In the complex, protracted case of the Transpetrol company, the state won another round October 30. The Regional Court Bratislava ruled that the companies Brilant, a.s., and Darts spol. s.r.o. Košice have no right to be included on the list of shareholders of the Transpetrol company.
The regional court confirmed that only shareholders have this right, and none of the two plaintiff companies is a shareholder. The court also opined that they were not able to acquire the shares of Transpetrol back in 1998 as they claim, as by that time, only the state could have owned these shares.
The court proceeding was initiated by the companies and people connected to eastern-Slovak businessman Ignác Ilčišin, Economy Ministry spokesman Stanislav Jurikovič told the SITA newswire. In 1998, the companies claim they acquired a 34-percent share of the oil-trading company Transpetrol, a.s., through a distraint proceeding.
“This is another ruling that proves the baselessness of the claims of
Ignác Ilčišin and other people collaborating with him, Economy Minister Tomáš Malatinský said. “And although the companies Brilant and Darts will probably appeal the verdict, I consider the verdict another success of our ministry.”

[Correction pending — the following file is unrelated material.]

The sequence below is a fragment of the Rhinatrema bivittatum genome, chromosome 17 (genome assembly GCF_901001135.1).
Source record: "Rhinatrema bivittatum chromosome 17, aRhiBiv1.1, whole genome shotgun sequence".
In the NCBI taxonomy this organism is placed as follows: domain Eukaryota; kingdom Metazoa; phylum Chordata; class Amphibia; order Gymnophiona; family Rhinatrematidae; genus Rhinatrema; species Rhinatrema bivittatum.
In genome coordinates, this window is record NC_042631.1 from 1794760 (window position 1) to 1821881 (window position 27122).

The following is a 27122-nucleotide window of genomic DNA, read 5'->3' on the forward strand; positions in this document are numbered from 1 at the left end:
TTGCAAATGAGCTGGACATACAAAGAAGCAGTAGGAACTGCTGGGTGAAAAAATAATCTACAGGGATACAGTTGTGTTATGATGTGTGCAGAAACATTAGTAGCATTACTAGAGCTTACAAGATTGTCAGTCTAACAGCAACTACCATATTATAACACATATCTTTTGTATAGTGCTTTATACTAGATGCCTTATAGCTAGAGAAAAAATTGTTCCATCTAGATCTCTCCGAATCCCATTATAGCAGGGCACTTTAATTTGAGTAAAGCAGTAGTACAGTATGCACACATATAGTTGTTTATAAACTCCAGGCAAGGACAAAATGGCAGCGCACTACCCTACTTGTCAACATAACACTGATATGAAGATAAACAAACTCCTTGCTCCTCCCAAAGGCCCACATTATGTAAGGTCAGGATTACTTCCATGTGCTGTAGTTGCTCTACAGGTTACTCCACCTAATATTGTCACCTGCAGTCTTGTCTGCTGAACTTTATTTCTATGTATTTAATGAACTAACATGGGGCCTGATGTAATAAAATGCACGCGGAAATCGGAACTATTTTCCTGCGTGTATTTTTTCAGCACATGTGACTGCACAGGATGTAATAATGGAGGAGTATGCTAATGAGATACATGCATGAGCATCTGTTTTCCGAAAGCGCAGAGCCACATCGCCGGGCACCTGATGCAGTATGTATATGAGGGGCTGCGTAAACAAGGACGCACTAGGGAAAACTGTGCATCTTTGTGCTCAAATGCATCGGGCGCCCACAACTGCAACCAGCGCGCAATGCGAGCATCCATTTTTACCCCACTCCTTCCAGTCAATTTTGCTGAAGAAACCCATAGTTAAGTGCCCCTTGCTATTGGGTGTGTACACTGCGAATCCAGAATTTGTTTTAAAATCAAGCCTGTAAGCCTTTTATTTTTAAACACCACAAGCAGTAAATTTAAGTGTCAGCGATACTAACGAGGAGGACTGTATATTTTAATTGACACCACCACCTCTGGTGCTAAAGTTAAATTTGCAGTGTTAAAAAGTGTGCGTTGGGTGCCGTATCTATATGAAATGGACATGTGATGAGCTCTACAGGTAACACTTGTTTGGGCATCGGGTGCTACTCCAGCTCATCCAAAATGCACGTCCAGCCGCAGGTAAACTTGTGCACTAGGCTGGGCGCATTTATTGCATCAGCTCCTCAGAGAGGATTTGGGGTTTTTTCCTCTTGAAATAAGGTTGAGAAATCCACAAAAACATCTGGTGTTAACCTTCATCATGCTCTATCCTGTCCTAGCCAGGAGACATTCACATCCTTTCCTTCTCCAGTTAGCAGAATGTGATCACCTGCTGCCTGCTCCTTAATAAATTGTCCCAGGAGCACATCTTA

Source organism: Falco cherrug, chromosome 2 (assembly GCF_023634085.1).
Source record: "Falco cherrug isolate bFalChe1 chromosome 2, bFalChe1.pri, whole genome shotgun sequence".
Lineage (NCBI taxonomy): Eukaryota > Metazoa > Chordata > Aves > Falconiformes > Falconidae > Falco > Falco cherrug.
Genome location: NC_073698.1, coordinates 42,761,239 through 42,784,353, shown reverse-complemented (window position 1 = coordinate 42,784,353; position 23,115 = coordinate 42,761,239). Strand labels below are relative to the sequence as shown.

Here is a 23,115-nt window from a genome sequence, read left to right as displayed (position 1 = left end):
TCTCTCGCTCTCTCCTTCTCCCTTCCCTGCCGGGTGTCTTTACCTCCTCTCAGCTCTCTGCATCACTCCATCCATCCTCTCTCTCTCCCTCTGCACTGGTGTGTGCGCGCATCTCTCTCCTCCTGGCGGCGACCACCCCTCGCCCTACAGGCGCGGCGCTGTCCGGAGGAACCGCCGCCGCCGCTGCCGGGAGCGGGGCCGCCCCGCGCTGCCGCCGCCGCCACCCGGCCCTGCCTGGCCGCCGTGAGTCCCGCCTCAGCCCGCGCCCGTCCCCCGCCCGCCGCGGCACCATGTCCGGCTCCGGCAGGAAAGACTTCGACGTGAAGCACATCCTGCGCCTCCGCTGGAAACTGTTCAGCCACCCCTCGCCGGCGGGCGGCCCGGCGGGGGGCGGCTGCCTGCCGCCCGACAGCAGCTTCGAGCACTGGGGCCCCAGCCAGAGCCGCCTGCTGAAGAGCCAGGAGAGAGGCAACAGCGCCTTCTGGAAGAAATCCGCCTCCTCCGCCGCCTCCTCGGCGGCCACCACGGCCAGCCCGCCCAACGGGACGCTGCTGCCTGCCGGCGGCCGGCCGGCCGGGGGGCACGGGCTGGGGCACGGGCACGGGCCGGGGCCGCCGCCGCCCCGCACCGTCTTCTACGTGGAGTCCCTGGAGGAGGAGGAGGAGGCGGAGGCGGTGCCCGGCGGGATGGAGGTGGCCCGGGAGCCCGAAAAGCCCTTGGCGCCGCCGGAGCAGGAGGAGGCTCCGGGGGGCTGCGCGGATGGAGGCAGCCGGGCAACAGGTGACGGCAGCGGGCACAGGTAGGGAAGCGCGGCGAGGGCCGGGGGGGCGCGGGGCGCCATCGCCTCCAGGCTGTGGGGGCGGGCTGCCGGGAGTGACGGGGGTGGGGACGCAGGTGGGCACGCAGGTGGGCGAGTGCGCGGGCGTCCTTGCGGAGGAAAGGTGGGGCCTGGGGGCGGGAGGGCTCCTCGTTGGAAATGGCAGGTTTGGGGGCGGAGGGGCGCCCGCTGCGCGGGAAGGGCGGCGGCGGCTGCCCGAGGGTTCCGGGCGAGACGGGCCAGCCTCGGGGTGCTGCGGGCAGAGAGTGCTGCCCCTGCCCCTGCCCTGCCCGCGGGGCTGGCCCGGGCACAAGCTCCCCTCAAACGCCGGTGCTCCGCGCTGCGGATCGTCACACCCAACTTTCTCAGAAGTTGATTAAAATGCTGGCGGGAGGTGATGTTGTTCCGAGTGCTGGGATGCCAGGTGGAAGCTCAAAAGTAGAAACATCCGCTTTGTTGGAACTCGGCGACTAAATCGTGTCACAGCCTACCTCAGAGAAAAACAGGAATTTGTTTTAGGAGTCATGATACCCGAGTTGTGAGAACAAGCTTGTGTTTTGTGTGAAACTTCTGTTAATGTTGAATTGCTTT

The dispute between the state and a group of businesspeople close to Ilčišin began in 1995 when the Humenné-based ILaS company made a claim on the shares of Transpetrol, the then state-owned oil carrier. The claim originated after the tax authority wrongly blocked the company’s rights to real estate in 1995. The company claimed damages based on a letter of intent signed on August 18, 1995, to sell it a production hall. The company originally calculated damages at Sk43.3 million. Based on a contested court action, ILaS eventually acquired 34 percent of Transpetrol shares, then worth over Sk2 billion, from the Finance Ministry in distraint proceedings, but the transfer was later annulled.
In 2009, Regional Court in Žilina ruled that the 34-percent package of shares on Transpetrol was never owned by businesspeople around Ilčišin, but always by the state. The Žilina court also found them guilty of various crimes, with Ilčišin himself being sentenced to nine years in prison. Transpetrol transport oil and stores it for the purchasers and for the Administration of State Material Reserves. In 2002, the Yukos Oil Company bought a 49-percent stake of Transpetrol for USD74 million, while the Slovak state kept 51 percent.
Compiled by Zuzana Vilikovská from press reports
The Slovak Spectator cannot vouch for the accuracy of the information presented in its Flash News postings.
31. Oct 2013 at 10:00